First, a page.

Monday, August 6, 2007

The Struggles of Entrepreneurship

Glenn Kelman, CEO of Redfin, recently made a guest post on Guy Kawasaki's blog entitled On The Other Hand: The Flip Side of Entrepreneurship, which presents "a top-ten list of the ways a startup can feel deeply screwed up without really being that screwed up at all." As I kept reading, I kept thinking "Yes, this is exactly how I feel." It was such a relief. The main points are as follows:

1. True believers go nuts at the slightest provocation.
2. Big projects attract good people.
3. Start-ups are freak-catchers.
4. Good code takes time.
5. Everybody has to re-build.
6. Fearless leaders are often terrified.
7. It'll always be hard work.
8. It isn't going to get better--it already is.
9. Truth is our only currency.
10. Competition starts at $100 million.

Here at Intuition, we're just beginning to struggle with the reality of starting up a company. Glenn's post really hit me, because I agree that starting up a company is pretty dang hard. He has a fresh perspective on what seems to be a newer start-up philosophy spreading around, particularly related to Web 2.0 start-ups: "Hard has gone out of fashion. Like college students bragging about how they barely studied, start-ups today take care to project a sense of ease."

Sense of ease? Not here. We've been working our butts off trying to get going, on top of working full-time to pay the bills. Only lately have we eased off a bit as people move, take a needed vacation, finish up contract work, or otherwise mentally prepare for the huge task that lies ahead of us.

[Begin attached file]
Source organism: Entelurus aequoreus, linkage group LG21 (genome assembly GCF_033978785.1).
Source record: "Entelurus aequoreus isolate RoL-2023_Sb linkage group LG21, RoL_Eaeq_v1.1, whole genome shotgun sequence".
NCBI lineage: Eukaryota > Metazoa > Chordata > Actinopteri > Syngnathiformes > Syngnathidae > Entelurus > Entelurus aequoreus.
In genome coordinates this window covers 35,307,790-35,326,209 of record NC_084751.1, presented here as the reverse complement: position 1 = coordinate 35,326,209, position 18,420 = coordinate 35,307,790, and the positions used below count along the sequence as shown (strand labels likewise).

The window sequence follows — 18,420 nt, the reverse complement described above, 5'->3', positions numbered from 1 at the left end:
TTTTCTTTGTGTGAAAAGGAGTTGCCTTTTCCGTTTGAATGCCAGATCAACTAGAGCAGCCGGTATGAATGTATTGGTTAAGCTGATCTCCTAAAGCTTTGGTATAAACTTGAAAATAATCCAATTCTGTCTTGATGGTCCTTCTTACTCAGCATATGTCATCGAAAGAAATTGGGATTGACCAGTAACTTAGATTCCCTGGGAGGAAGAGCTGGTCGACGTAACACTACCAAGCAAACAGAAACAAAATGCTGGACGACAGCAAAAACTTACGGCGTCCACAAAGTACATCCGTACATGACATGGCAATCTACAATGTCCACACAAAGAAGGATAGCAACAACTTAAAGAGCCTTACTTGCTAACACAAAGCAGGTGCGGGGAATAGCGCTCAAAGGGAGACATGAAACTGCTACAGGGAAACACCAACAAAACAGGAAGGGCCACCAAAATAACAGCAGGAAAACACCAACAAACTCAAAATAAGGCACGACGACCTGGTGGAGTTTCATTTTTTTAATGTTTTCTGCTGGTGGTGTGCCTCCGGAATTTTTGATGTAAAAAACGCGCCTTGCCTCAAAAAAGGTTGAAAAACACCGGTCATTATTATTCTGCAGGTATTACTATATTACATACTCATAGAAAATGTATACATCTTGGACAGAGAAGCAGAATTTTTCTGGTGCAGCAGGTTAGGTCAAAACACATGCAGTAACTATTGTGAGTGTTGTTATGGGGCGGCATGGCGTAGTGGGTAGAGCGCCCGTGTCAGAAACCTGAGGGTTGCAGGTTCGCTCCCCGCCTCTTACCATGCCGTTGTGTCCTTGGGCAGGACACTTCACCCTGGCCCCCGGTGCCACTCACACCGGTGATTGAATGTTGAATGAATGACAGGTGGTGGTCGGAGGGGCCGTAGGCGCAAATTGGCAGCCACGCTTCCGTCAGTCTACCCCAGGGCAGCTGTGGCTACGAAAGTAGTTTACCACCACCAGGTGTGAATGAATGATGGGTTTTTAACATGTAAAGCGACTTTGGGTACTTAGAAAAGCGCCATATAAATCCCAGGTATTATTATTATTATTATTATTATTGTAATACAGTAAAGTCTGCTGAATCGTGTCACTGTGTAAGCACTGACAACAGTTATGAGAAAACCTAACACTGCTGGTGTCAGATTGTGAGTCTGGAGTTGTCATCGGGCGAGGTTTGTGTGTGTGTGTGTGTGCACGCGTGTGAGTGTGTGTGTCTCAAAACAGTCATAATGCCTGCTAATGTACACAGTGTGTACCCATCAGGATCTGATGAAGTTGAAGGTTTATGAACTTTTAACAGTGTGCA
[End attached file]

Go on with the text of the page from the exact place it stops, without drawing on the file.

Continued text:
The thing that hit me the most was this statement:

"If you don't believe you have any reliable competitive advantage, you're the kind of insecure person who will work your competition into the ground, so keep working."

YES. I'm so incredibly relieved to hear this from Glenn Kelman. In my own entrepreneurial activities, I've often struggled to find a striking example of what the business people call "competitive advantage." Isn't there always someone who's better than you at something? How about just a "We're going to do the absolute best we can, and we'll never be satisfied." Maybe his point is that never being satisfied is the competitive advantage. I hope that's the case, because that and our passion is about all we have!

1 comment:

Mike Boxleiter said...

Thats a pretty great quote, though I'm not sure that all this entrepreneurship talk is wholly pertinent to our company... We have a LOT of competition as far as making web games, and I don't think that our level of the game space is really about grinding the other guys into the ground as much as it's about hitting on good ideas and a lucky break. Maybe I'm just naive...